If you decide to delete the entire wildflyserver definition (oc delete wildflyserver <deployment_name>), then no transaction recovery process is started and the pod is terminated regardless of unfinished transactions. The unfinished work that results from this operation might block the data changes that you later initiate. The data changes for other JBoss EAP instances involved in transactional EJB remote calls with this wildflyserver might also be blocked.

Procedure

  1. From the OperatorsInstalled Operators page, select JBoss EAP.
  2. On the right-hand side of the Operator Details page, select Uninstall Operator from the Actions drop-down menu.
  3. When prompted by the Remove Operator Subscription window, optionally select the Also completely remove the Operator from the selected namespace check box if you want all components related to the installation to be removed. This removes the CSV, which in turn removes the pods, deployments, custom resource definitions (CRDs), and custom resources (CRs) associated with the operator.
  4. Click Remove. The EAP operator stops running and no longer receives updates.

8.7. Uninstalling EAP Operator using the CLI

To delete, or uninstall, the EAP operator from your cluster, you can delete the subscription to remove it from the subscribed namespace. You can also remove the EAP operator’s ClusterServiceVersion (CSV) and deployment.

Note

To ensure data consistency and safety, scale down the number of pods in your cluster to 0 before uninstalling the EAP operator.

You can uninstall the EAP operator using the command line.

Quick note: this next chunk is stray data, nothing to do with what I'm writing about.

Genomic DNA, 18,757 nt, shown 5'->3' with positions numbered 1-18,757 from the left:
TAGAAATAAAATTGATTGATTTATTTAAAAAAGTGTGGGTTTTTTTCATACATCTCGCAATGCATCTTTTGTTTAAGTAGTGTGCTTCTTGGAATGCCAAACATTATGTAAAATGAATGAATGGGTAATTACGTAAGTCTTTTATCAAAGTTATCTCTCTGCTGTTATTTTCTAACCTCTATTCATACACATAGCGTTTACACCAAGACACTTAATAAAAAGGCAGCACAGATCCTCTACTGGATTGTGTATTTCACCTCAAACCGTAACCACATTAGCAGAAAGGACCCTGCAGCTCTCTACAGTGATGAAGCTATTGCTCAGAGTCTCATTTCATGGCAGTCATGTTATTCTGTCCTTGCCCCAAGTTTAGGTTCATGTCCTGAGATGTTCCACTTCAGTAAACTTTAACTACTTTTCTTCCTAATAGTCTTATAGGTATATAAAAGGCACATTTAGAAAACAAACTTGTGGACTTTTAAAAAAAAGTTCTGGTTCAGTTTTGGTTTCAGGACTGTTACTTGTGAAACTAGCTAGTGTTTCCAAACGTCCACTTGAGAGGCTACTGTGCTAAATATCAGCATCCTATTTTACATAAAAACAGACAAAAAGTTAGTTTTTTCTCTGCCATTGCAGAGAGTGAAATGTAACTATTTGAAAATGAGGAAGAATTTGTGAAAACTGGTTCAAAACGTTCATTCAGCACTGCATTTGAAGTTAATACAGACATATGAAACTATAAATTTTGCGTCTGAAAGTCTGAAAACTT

When using the command line, you uninstall the operator by deleting the subscription and CSV from the target namespace.

Warning

If you decide to delete the entire wildflyserver definition (oc delete wildflyserver <deployment_name>), then no transaction recovery process is started and the pod is terminated regardless of unfinished transactions. The unfinished work that results from this operation might block the data changes that you later initiate. The data changes for other JBoss EAP instances involved in transactional EJB remote calls with this wildflyserver might also be blocked.

Procedure

  1. Check the current version of the EAP operator subscription in the currentCSV field:

    $ oc get subscription eap-operator -n openshift-operators -o yaml | grep currentCSV
      currentCSV: eap-operator.v1.0.0
  2. Delete the EAP operator’s subscription:

    $ oc delete subscription eap-operator -n openshift-operators
    subscription.operators.coreos.com "eap-operator" deleted
  3. Delete the CSV for the EAP operator in the target namespace using the currentCSV value from the previous step:

    $ oc delete clusterserviceversion eap-operator.v1.0.0 -n openshift-operators
    clusterserviceversion.operators.coreos.com "eap-operator.v1.0.0" deleted

8.8. EAP Operator for Safe Transaction Recovery

EAP operator ensures data consistency before terminating your application cluster by verifying that all transactions are completed before scaling down the replicas and marking a pod as clean for termination.